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  • The present in vitro pharmacological experiments revealed th

    2024-05-14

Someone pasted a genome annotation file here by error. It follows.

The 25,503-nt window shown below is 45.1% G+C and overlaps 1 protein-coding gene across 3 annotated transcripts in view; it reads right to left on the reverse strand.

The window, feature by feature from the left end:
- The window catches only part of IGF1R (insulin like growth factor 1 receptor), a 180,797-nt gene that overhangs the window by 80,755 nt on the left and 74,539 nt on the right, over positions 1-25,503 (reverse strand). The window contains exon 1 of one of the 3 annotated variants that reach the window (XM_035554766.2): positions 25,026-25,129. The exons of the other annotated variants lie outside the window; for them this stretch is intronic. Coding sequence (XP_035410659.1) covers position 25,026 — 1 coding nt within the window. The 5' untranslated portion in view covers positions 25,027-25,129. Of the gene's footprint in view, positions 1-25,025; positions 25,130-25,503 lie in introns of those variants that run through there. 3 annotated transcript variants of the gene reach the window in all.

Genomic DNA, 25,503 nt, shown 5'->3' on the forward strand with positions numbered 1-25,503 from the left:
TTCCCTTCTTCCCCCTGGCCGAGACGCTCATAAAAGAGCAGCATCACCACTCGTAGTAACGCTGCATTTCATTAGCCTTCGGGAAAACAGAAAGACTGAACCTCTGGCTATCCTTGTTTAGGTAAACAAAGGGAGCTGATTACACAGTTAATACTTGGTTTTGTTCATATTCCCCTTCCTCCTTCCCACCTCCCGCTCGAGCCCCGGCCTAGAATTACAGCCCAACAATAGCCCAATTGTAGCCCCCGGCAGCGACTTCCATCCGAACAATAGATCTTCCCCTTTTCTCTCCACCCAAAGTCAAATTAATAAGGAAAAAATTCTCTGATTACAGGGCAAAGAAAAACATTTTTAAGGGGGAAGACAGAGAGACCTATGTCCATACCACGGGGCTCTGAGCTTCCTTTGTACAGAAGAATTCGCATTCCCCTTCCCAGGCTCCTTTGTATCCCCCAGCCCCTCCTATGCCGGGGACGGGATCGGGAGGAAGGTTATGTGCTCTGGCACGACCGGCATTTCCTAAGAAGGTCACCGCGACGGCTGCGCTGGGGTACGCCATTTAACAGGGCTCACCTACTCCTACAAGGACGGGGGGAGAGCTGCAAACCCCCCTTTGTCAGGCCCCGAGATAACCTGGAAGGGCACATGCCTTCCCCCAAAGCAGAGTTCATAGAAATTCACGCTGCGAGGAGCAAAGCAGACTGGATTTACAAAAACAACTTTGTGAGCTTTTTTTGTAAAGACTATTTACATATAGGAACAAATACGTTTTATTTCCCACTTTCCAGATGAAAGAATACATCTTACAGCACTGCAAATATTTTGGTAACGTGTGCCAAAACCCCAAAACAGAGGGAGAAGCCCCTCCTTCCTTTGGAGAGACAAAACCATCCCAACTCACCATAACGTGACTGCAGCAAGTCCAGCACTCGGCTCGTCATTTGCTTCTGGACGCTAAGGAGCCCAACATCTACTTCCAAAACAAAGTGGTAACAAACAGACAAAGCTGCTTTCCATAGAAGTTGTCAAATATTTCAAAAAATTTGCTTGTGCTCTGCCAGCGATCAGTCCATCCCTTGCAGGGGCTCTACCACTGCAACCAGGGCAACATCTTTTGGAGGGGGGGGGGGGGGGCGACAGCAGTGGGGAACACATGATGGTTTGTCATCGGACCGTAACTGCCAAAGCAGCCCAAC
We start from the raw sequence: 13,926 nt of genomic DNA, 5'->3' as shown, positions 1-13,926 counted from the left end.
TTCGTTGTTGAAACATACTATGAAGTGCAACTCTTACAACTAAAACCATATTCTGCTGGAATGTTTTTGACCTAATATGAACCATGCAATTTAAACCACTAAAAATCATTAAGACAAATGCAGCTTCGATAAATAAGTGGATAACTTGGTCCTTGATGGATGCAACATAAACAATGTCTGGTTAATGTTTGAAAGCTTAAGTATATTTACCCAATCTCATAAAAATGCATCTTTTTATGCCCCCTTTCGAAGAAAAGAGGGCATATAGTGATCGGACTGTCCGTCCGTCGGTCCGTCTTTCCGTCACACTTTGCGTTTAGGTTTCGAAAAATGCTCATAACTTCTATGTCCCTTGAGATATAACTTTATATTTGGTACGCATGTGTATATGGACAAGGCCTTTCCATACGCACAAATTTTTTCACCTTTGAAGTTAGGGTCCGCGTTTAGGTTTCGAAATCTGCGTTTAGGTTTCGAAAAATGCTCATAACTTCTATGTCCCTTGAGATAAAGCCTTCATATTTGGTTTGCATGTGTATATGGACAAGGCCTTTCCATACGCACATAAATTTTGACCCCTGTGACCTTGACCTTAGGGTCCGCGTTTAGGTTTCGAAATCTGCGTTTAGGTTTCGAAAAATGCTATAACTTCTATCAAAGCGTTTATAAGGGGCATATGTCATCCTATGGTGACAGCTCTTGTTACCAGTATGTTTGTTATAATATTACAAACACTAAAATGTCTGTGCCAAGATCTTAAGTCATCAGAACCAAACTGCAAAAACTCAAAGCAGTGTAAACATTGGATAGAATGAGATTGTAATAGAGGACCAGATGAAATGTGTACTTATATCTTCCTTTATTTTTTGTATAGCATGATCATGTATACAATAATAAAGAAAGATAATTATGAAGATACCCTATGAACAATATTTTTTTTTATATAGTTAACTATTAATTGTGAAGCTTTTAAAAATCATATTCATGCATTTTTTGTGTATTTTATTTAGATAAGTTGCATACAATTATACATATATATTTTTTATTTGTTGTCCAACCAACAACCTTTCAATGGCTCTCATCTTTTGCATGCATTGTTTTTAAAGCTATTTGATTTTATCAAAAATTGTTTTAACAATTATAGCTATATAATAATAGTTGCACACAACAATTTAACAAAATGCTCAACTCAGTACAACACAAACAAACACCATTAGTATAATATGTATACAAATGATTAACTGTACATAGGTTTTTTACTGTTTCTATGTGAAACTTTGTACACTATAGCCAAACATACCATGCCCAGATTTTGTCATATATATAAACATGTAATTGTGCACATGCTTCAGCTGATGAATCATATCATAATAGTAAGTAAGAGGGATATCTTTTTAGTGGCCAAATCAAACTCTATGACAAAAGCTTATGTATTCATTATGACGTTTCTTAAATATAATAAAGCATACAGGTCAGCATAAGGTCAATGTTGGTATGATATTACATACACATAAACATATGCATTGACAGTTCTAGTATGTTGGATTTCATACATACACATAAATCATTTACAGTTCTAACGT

The present in vitro pharmacological experiments revealed that the cholinergic up-regulation of VEGF expression in neurons and astrocytes was mainly mediated by nicotinic AChR and muscarinic AChR, respectively. In addition, neuronal VEGF expression was elevated by endogenous ACh in a manner that was completely inhibited by MCM, but incompletely by SCP, suggesting that the expression of neuronal VEGF is mainly regulated by a nicotinic AChR pathway. Several lines of evidence indicate that nicotinic AChR as well as muscarinic AChR play a significant role in cognitive performance in rodents (Picciotto and Zoli, 2002; Sadigh-Eteghad et al., 2015; Takata et al., 2017). Collectively, these findings indicate that VEGF is involved in the amelioration of cognitive deficits by nicotinic AChR agonists (Cao et al., 2004). In contrast, the astrocytic expression levels of VEGF were elevated by CCh in a manner that was reversible by SCP, but not MCM, indicating the involvement of muscarinic AChR in the regulation of VEGF expression and secretion by astrocytes. In previous studies using organotypic hippocampal slice cultures (OHSCs), we reported that a muscarinic AChR stimulation by endogenous ACh protected hippocampal neuronal Epinephrine Bitartrate from excitotoxicity-induced cell damage in part via signaling between astrocytic VEGF and neuronal VEGFR2 (Inada et al., 2013, 2014). Moreover, an immunohistochemical analysis demonstrated that VEGF was dominantly expressed in astrocytes and VEGFR2 in pyramidal cell layers (Inada et al., 2013, 2014). Thus, the present results support our hypothesis that a functional link between cholinergic and VEGF signaling systems is implicated in neuroprotection exerted by cholinergic mechanisms in the brain. The increases induced in VEGF mRNA expression levels by THA were also attenuated by Ro, a conventional inhibitor of PKC. Therefore, the effects of THA on neuronal VEGF expression appeared to be attenuated by the SCP blockage of muscarinic AChR coupled with the PKC cascade. These results implicate the PKC cascade triggered by the endogenous ACh stimulation of nicotinic and muscarinic AChR in the regulation of neuronal VEGF expression. This concept appears to be supported by the findings of Tang et al. (2012). They demonstrated using mesenchymal stem cells expressing nicotinic and muscarinic AChR that ACh was involved in the migration of cells via the nicotinic AChR and Ca2+/PKC/extracellular signal-related kinase (ERK) 1/2 signaling pathway. Moreover, it is important to note that CCh-induced elevations in astrocytic mRNA were inhibited by SCP, a muscarinic receptor antagonist, but were not affected by Ro. The reasons for this conflicting result on the effects of the PKC inhibitor currently remain unclear; however, VEGF expression in astrocytes may be regulated by a PKC-independent pathway or by a pathway involving other PKC subtypes, at least in astrocytes. Nevertheless, further studies are needed in order to elucidate the mechanisms underlying the regulation of VEGF expression via muscarinic AChR in astrocytes. One of the important results of the present in vitro study is that no significant changes were observed in HIF-1α mRNA expression in neuronal or astrocytic cells after the treatment with THA or CCh. Biochemical evidence suggests that HIF-1α is a downstream molecule involved in the induction of VEGF mRNA and protein under anoxia and/or inflammatory biological responses (de Lemos et al., 2013; Wang et al., 1995). Moreover, the expression of VEGF in astrocytes reportedly involves a pathway mediated by PKC/HIF-1α. Therefore, the insusceptibility of neuronal and astrocytic HIF-1α expression to cholinergic drugs suggests that the mechanisms underlying endogenous ACh- and CCh-induced VEGF expression differ from those for HIF-1α-mediated VEGF expression, which occurs as an inflammatory response. We conducted immunohistochemical studies to elucidate the relationship between cholinergic and VEGF signaling systems in the brain. Our results revealed that ChAT-immunopositive cells in primary neuronal cell cultures were also immunopositive for VEGF and that the administration of THA enhanced the expression of VEGF, particularly in medial septal cholinergic neurons, in a manner that was reversible by MCM. Previous studies by this and other laboratories demonstrated that elevations induced in endogenous ACh by the administration of THA as well as by increases in the expression levels of ChAT protected medial septal cholinergic neurons from OBX- and diabetes-induced neuronal cell damage (Inada et al., 2014; Le et al., 2013; Yamada et al., 2011; Zhao et al., 2012). Furthermore, several lines of evidence indicated that nicotinic AChR plays an important role in not only the amelioration of cognitive deficits, but also neurogenesis in animal models of dementia (Picciotto and Zoli, 2002; Sadigh-Eteghad et al., 2015; Shioda et al., 2010; Takata et al., 2017). Based on the abundance of cholinergic neurons in the medial septum, elevations in VEGF expression induced via a nicotinic AChR cascade appear to contribute to the protection of medial septal cholinergic neurons. However, it is necessary to consider the influences of ACh/VEGF on cerebrovascular function in neuroprotection. Neurons, astrocytes and endothelial cells form the neurovascular unit, which could be involved in paracrine cross talk. Bosche et al. reported that lithium affected the neurovascular unit by enhancing Ach-dependent vasorelaxation and endothelial barrier function (Bosche et al., 2016). Moreover, it is also reported that resveratrol induces sustained neurological recovery by promoting angiogenesis via VEGF expression (Hermann et al., 2015). Thus, this VEGF expression seems to ameliorate cognitive deficits in animal models of dementia.